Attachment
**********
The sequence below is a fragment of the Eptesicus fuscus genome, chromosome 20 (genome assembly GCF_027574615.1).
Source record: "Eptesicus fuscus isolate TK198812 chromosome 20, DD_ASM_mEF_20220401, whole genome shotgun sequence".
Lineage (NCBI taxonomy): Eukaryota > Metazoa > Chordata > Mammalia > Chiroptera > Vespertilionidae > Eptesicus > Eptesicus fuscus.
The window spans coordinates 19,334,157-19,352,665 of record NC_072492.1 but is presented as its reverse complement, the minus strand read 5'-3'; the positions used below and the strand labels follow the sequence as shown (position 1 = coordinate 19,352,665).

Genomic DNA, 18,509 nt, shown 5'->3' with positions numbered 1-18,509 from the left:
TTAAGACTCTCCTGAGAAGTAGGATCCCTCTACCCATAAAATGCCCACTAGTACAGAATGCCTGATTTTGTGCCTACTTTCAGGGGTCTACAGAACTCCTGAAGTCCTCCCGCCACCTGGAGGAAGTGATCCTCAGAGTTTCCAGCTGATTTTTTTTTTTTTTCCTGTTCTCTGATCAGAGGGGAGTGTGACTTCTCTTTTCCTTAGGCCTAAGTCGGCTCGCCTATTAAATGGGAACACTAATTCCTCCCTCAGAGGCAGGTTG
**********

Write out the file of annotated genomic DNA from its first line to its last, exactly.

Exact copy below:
The sequence below is a fragment of the Eptesicus fuscus genome, chromosome 20 (genome assembly GCF_027574615.1).
Source record: "Eptesicus fuscus isolate TK198812 chromosome 20, DD_ASM_mEF_20220401, whole genome shotgun sequence".
Lineage (NCBI taxonomy): Eukaryota > Metazoa > Chordata > Mammalia > Chiroptera > Vespertilionidae > Eptesicus > Eptesicus fuscus.
The window spans coordinates 19,334,157-19,352,665 of record NC_072492.1 but is presented as its reverse complement, the minus strand read 5'-3'; the positions used below and the strand labels follow the sequence as shown (position 1 = coordinate 19,352,665).

Genomic DNA, 18,509 nt, shown 5'->3' with positions numbered 1-18,509 from the left:
TTAAGACTCTCCTGAGAAGTAGGATCCCTCTACCCATAAAATGCCCACTAGTACAGAATGCCTGATTTTGTGCCTACTTTCAGGGGTCTACAGAACTCCTGAAGTCCTCCCGCCACCTGGAGGAAGTGATCCTCAGAGTTTCCAGCTGATTTTTTTTTTTTTTCCTGTTCTCTGATCAGAGGGGAGTGTGACTTCTCTTTTCCTTAGGCCTAAGTCGGCTCGCCTATTAAATGGGAACACTAATTCCTCCCTCAGAGGCAGGTTG